As you are reviewing your syllabus, you should consider adding the following:

  • Diverse sources and supplemental readings
  • Participation Grades
  • Varied Means of Assessment
  • Extra Credit Opportunities

Using CTRL’s Syllabus Template, I highlight various places and ways in which instructors can tangibly make STEM courses more inclusive.

Click here to download a copy of an annotated syllabus template for an inclusive STEM course.

Below, I expand on the historical and current inequities existing within STEM education that have led me to create this guide on creating an inclusive STEM syllabus.

History of STEM Education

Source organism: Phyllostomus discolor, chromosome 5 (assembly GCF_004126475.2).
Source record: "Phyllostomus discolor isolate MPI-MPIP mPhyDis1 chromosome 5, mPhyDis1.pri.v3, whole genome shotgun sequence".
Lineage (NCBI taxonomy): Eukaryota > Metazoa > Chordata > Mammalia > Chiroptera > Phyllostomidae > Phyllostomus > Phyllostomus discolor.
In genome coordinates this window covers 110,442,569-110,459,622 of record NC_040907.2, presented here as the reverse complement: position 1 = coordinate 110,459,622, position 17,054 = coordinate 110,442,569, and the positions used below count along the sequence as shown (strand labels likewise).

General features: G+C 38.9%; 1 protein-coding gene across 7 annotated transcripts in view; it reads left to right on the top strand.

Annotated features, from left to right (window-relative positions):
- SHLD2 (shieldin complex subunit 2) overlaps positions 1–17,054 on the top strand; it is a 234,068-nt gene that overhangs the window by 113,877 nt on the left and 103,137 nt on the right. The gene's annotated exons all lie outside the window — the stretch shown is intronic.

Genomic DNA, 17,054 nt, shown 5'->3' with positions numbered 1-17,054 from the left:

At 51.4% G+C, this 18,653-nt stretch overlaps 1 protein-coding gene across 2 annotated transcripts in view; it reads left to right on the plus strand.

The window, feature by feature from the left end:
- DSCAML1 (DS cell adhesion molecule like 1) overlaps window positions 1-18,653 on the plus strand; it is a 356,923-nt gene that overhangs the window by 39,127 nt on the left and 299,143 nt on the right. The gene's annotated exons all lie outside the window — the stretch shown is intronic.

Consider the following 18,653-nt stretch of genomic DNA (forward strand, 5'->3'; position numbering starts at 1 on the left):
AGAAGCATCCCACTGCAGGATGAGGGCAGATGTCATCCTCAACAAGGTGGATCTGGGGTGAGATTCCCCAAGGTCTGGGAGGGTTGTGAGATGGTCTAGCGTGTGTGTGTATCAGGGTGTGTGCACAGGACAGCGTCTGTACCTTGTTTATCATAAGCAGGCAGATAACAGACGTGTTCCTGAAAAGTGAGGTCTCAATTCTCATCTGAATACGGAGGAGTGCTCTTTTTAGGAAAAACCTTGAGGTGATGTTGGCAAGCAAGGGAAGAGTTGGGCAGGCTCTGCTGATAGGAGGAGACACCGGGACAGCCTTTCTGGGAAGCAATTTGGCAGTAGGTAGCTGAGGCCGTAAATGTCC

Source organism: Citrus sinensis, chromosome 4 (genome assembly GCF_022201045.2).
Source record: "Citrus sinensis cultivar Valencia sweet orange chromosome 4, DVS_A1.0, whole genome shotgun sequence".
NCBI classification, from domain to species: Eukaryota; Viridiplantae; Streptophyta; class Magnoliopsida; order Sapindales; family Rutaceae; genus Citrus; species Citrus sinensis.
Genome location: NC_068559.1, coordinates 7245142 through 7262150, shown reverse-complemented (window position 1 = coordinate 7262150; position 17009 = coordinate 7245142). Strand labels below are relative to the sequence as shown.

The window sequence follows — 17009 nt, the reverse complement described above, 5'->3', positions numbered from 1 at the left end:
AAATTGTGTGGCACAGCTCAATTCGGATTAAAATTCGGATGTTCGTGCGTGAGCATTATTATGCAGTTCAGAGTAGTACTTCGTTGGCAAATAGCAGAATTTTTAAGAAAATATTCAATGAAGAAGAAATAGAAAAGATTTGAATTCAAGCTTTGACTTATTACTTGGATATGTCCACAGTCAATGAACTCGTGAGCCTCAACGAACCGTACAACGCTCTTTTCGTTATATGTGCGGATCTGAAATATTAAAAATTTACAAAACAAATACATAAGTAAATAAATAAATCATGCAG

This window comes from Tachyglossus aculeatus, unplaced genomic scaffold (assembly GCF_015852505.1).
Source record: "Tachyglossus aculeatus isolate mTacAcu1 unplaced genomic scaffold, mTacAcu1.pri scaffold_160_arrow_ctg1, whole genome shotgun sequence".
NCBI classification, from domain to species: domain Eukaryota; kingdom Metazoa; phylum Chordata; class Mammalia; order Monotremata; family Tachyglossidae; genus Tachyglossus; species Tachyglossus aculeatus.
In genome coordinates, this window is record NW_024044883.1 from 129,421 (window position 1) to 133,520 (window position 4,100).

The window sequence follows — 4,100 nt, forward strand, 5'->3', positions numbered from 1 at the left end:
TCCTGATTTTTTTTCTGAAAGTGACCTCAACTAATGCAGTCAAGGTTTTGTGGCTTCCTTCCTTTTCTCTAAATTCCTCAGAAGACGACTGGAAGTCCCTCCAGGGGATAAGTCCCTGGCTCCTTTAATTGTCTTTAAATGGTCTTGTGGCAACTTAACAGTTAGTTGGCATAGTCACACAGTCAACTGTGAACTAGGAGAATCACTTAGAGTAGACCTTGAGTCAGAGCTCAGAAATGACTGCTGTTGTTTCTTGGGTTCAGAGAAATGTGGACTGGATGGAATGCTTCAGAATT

Throughout the history of education in the U.S., officials have grappled with what STEM education should be and how to present STEM disciplines within the classroom. There is a long history of students’ academic outcomes falling short within STEM disciplines. Reformers viewed this gap in STEM achievement in schools as a preview for accelerating income inequality. In addition, underrepresented students within STEM fields experience more academic barriers for a variety of systemic reasons, which leads to diminished STEM achievement. To expand, “students of color, with the same achievement, end up in lower track classes” often due to stereotypes and biases of educators and administrators (Kang, 2022). This relates to the rhetoric “you cannot be what you cannot see,” as so many students are deterred from being a part of STEM disciplines due to the lack of access and inclusivity present within the field. Due to stereotyping and lack of equitable opportunities for all students, this cycle of achievement gaps and representation gaps persists. Thus, it is pressing to combat these overarching systems of inequity and lack of representation within STEM.